Tag Archives: manners

DUDE, THAT’S RUDE!

In an ongoing effort to transform our dinner table from a trough to a haven of grace and civilization, I recently purchased the books DUDE, THAT’S RUDE and TABLE MANNERS FOR KIDS (of all ages).

When gas is released during the meal and elicits cackles of hyena-like laughter from all present (except me, and kindly do not refer me to Walter, The Farting Dog; I’m not gonna laugh at flatulence when I have slaved over lasagna Florentine)…well, that’s when I think we’ve gone too far.

I decided to read aloud from DUDE over a dinner of spaghetti marinara.  I chose that entrée deliberately as our spaghetti feeds typically resemble the Brown Derby scene in I Love Lucy, wherein Lucy tries to manage giant balls of pasta or endeavors to suck up endless strands, and Ethel resorts to snipping the noodles with a pair of scissors.

With the book as a guide, I modeled twirling a manageable forkful lightly against my spoon.  Twirling—that’s fun for kids, right?

Apparently not.

“I can’t do it,” my daughter complained, letting her fork clatter to her plate.  “Not to be rude, but I don’t like spaghetti anyway.  May I be excused?”

“Of course not!  We just started eating.”

Tim patted her on the arm.  “Mom doesn’t want you to take a huge mouthful, that’s all.  Here, try this.”  He forked up a couple of strands, puckered and inhaled—with agonizingly slow glee—so that the spaghetti looked like live worms, attempting to wriggle away and splattering marinara along the way.  Now our daughter liked spaghetti.

I kicked him under the table.  “Let’s work on our napkins.  They should be placed on our laps–”

“I don’t have a napkin,” dear child pointed out, searching around her placemat.  “You never give us any.”

“All right.”  I got up, scrounged in a drawer and slapped a few wrinkled napkins on the table.  “From now on we’re using napkins, and they should be placed on our laps.”

My husband wiped his mouth delicately then tucked his napkin under his plate.

“Your lap,” I reiterated.

“It’s easier to get to this way.  You don’t have to reach below the table.”  He demonstrated.  “Besides, did you notice how I raised my pinkie when I wiped my mouth?”

He and our daughter proceeded to entertain each other by seeing who could keep their pinkies raised longest while performing various tasks, most of them not dinner related.  I felt a different finger trying to rise, but that would have been rude, so I practiced not speaking with my mouth full.

Flatulence and cackles followed.

It may look like I’m defeated, but I’m not giving up on those books or on us.  And if you think I’m being a stickler, invite my family to dinner sometime.  You’ll thank me.

Wendy

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Filed under Bathroom Humor, Children, Humor, Marriage, Motherhood, parenthood

Pul-lease

Please:  an adverb, used as a polite addition to requests, commands, etc.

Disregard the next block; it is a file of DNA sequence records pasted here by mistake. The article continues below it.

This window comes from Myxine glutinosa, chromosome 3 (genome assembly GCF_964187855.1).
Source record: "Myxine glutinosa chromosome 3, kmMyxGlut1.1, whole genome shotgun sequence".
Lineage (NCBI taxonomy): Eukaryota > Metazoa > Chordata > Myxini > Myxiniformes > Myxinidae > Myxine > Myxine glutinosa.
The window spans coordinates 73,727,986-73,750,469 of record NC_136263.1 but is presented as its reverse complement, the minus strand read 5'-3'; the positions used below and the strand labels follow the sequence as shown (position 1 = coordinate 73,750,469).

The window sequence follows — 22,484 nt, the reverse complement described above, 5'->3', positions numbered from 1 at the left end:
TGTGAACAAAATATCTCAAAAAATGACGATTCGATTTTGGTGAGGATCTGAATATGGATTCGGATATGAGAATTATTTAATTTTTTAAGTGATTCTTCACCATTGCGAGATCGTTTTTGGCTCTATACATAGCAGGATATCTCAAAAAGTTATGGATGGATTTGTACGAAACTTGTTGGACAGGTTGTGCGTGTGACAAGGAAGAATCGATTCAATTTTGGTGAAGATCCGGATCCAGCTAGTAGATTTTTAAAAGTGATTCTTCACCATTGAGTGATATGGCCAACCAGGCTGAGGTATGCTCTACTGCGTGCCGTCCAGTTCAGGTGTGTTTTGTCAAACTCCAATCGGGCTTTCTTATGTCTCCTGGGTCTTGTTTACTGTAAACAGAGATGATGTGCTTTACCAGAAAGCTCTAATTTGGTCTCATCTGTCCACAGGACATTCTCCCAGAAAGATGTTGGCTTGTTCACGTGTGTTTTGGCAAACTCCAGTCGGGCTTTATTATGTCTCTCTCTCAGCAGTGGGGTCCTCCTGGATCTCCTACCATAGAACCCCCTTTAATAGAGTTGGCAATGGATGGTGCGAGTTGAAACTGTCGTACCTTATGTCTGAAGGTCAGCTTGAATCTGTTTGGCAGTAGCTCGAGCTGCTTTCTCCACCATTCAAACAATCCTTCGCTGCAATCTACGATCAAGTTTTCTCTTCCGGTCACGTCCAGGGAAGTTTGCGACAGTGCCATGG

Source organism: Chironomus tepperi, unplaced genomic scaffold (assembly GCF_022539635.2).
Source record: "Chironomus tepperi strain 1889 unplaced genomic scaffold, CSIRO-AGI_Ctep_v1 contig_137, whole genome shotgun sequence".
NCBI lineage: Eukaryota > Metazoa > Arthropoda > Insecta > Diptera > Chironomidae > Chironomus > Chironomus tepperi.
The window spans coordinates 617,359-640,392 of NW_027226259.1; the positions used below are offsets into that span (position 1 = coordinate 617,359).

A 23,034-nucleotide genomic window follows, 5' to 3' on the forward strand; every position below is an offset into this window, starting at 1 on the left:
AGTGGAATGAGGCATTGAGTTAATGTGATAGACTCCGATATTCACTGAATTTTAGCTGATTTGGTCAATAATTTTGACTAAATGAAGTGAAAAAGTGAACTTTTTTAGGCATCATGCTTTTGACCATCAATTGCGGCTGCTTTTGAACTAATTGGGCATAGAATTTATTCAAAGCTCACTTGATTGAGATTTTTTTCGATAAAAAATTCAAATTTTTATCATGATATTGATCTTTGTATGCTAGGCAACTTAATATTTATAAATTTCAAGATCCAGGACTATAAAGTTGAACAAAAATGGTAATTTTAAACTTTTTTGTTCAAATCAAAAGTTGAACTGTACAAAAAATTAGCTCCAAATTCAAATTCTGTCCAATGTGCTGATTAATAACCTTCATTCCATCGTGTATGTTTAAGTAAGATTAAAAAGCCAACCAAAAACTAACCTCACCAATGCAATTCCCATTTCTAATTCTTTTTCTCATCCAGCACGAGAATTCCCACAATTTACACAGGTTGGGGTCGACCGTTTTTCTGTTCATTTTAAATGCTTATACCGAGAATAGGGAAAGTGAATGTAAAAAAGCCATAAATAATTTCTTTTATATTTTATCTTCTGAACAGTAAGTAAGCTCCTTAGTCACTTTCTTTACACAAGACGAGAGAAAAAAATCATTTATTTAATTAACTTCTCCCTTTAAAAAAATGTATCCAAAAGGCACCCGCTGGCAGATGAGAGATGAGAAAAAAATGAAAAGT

I’m Jewish, but I often attend church with my Christian husband and our daughter, who, although she will gladly participate in Shabbat candle lighting and any holiday involving matzoh balls, has let me know emphatically that her spiritual path is different from mine.

Not a problem.  I believe God speaks to us in different languages and through many different faiths.  In fact, I love our little church with its diverse, devout congregation.  These folks live their lives in wholeness and holiness.  They walk their talk quietly and with enviable grace.

But the Sunday school?  Oy gevalt! 

Young children frequently forget their manners, of course, but what surprises me is the Sunday school teachers’ reluctance to rein in our vilda chaya.  Let me say here and now:  If my child develops a mental block around politeness, go ahead and correct her.

I am sure the disciples used “please” and “thank you” at the Last Supper.   I bet they helped clean up.  And when Jesus spoke, I’m guessing they gave him their attention.  I’m sure no one wants to offend a parent, but better you should offend me than allow my child to offend you.

Yes, “please” and “thank you” are my parenting pet peeves.  Over the years I have doled out a quantity of snacks roughly equivalent to the number of hors d’oeuvres served at Kate and Williams’ wedding.  I’m guessing I’ll double that output in the years to come.  How many thank yous have I heard from the children who are not mine?  Too few, dear reader, too few.

Now, I’m not claiming my precious angel is perfect.  Oh-ho no.  When we’re in Chinese restaurants, she still sucks the filling out of the egg rolls…oh, wait.  That’s me.  Well, her table manners aren’t the best, either.  She learned from her parents, after all, and we’re not on the Queen’s guest list, believe you me.

And, of course, my daughter has a few other habits we need to break.  Like sitting in lectures and workshops, rudely passing notes with her friends and giggling at things that have nothing whatsoever to do with the topic at hand–

Oops.  Me again.

Dang.  But the giggling in workshops thing?  Honestly, that is almost always Carolyn’s fault.  She talks to me and obviously I don’t want her to think I’m rude so I answer.  If you read “Girl Fight” and “Cat Fight” then you know a couple of weeks ago we dragged two formerly polite and gracious women down with us.

Honestly, what is wrong with adults these days?

What are your politeness pet peeves?

Wendy…off to learn some manners.  Thank you for reading.

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Filed under Children, Humor, Jewish, Motherhood, parenthood, please and thank you